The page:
A tweet from the official Duke Alumni account is under fire for seemingly implying the onus for reducing carbon emissions is on people living in Africa.
“Replacing traditional wood-burning stoves in sub-Saharan Africa with cleaner technology could offset carbon emissions—if people would use them,” the tweet reads. “A Duke team is addressing obstacles that prevent people from changing their practices.” The tweet then links to a story on the Duke Global Health Institute website.
As of 11:25 a.m. Wednesday, the tweet has been quote tweeted 730 times and has over 200 replies, with many users criticizing Duke for not acknowledging how much of carbon emissions come from the United States and other Western countries. The tweet has been liked only 23 times and retweeted three times—the high number of quote tweets compared to the small number of likes and retweets is referred to as being “ratioed.”
“What impact would a cessation of the West's insatiable appetite for war have on slashing carbon emissions? How many tons of CO2 were emitted during the invasion of Afghanistan and Iraq? Bombing of Syria?,” wrote one user. “Shaming people whose carbon emissions is far less than ours just isn’t it.”
Others also noted Duke’s own role in carbon emissions, noting that the University still has not divested fully from fossil fuels. “What is the carbon footprint of [fraternity] houses at Duke,” one user asked.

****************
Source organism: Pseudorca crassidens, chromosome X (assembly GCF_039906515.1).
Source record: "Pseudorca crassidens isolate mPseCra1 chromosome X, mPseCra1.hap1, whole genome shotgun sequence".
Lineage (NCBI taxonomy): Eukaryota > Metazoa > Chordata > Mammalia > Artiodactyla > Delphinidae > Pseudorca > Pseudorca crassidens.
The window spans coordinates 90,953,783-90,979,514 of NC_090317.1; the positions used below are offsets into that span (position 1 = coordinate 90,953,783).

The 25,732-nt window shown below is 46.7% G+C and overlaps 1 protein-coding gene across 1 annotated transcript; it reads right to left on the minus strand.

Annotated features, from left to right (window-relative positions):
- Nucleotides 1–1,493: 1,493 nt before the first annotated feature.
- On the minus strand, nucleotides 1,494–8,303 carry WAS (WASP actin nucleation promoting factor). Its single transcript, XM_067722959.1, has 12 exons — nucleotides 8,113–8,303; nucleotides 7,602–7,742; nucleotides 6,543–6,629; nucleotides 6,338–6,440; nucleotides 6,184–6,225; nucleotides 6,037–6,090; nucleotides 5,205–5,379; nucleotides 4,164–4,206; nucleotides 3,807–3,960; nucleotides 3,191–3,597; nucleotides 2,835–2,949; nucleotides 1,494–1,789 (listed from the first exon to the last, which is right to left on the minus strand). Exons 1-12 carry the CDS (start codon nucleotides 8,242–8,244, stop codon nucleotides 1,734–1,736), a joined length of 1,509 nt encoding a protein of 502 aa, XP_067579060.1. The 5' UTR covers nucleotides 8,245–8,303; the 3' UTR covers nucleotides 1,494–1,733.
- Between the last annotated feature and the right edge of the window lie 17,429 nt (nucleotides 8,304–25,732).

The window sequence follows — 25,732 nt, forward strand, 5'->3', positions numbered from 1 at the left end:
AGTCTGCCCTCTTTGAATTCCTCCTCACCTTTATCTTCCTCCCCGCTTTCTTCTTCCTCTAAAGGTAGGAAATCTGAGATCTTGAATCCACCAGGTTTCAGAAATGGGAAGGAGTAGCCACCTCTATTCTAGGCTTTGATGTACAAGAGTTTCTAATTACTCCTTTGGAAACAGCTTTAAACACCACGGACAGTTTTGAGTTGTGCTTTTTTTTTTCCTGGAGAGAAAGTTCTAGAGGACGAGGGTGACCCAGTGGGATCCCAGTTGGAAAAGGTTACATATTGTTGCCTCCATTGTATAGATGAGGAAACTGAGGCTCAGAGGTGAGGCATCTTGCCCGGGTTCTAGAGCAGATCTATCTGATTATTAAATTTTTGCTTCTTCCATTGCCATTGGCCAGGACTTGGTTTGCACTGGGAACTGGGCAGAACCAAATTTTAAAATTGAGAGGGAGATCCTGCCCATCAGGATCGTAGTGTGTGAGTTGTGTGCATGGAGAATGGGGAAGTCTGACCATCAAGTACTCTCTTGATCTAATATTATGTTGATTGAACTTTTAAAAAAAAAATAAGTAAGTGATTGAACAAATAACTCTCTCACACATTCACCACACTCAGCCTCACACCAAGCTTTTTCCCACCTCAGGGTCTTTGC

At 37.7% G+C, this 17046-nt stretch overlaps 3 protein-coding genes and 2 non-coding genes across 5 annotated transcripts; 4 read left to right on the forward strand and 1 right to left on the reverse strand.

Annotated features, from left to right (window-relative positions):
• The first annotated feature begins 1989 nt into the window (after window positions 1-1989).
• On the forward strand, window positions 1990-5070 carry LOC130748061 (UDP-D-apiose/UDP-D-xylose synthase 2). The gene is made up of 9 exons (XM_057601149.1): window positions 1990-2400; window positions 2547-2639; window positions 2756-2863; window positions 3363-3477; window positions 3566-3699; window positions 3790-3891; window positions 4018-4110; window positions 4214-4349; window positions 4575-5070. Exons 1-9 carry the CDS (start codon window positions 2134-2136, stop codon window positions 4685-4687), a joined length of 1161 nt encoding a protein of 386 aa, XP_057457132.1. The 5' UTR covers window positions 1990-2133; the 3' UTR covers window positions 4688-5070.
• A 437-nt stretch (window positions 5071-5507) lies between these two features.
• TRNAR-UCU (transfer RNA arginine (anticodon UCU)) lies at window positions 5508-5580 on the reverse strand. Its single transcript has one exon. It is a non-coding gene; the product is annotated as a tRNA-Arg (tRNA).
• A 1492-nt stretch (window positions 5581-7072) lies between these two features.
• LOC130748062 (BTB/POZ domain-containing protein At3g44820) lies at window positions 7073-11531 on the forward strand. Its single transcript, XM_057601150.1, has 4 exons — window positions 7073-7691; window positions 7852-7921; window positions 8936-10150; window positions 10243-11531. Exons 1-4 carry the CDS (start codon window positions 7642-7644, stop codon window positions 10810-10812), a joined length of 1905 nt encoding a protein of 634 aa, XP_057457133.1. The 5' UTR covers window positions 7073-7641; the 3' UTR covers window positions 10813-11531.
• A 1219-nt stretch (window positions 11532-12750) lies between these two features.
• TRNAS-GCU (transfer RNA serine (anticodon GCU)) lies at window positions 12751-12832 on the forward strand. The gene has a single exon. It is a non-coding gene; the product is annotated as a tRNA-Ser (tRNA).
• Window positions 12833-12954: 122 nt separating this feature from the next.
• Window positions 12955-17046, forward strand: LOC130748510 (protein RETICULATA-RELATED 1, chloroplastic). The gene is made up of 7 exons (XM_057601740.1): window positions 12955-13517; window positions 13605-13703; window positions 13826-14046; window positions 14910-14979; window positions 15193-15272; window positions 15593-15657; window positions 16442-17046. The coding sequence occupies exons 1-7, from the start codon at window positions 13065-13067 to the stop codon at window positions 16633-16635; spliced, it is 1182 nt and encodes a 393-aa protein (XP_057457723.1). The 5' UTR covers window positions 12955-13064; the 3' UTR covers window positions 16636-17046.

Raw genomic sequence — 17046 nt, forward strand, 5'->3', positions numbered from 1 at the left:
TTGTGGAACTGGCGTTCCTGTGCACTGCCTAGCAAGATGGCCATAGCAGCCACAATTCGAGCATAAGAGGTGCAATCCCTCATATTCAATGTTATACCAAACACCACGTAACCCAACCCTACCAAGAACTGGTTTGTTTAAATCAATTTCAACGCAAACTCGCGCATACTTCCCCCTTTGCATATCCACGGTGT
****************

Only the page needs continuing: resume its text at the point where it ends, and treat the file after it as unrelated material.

Another user asked if all 54 countries in Africa were included in the study, if Sub-Saharan researchers were consulted and if a “discussion around the West’s contribution towards climate breakdown” was also included. Duke Alumni did not respond to the inquiry publicly.
The Chronicle asked Marc Jeuland, associate professor of public policy and global health, who contributed to the study and was quoted in the Global Health Institute piece, about whether African researchers were consulted.
“In the field studies that my co-authors and I draw on to produce the estimates of costs, time and fuel savings, and emissions reductions, we work very closely with local researchers and implementing organizations promoting improved technologies,” he wrote. He added that he co-leads the Sustainable Energy Transitions Initiative that “explicitly tries to build local research capacity and engage with policy-makers on energy questions.”
The study is not open access—those who wish to read it must either pay $31.50 or subscribe to One Earth, the journal in which the study was published. The summary states that sub-Saharan Africa exceeds “the total carbon dioxide equivalent emissions of a medium-sized European country.”
The Global Health Institute article says the shift could result in a reduction of emissions equivalent to Belgium or Florida.
“The most important takeaways [of the study] are 1) that technologies already exist that people in Africa like to use, but that they need to be affordable to the poor, and 2) that these are emissions that can be reduced at extremely low cost,” Jeuland wrote.
Jeuland added that people like to use these technologies “when they are locally-tailored and tested to meet people’s needs,” which reduces the burden of energy poverty by saving time and fuel.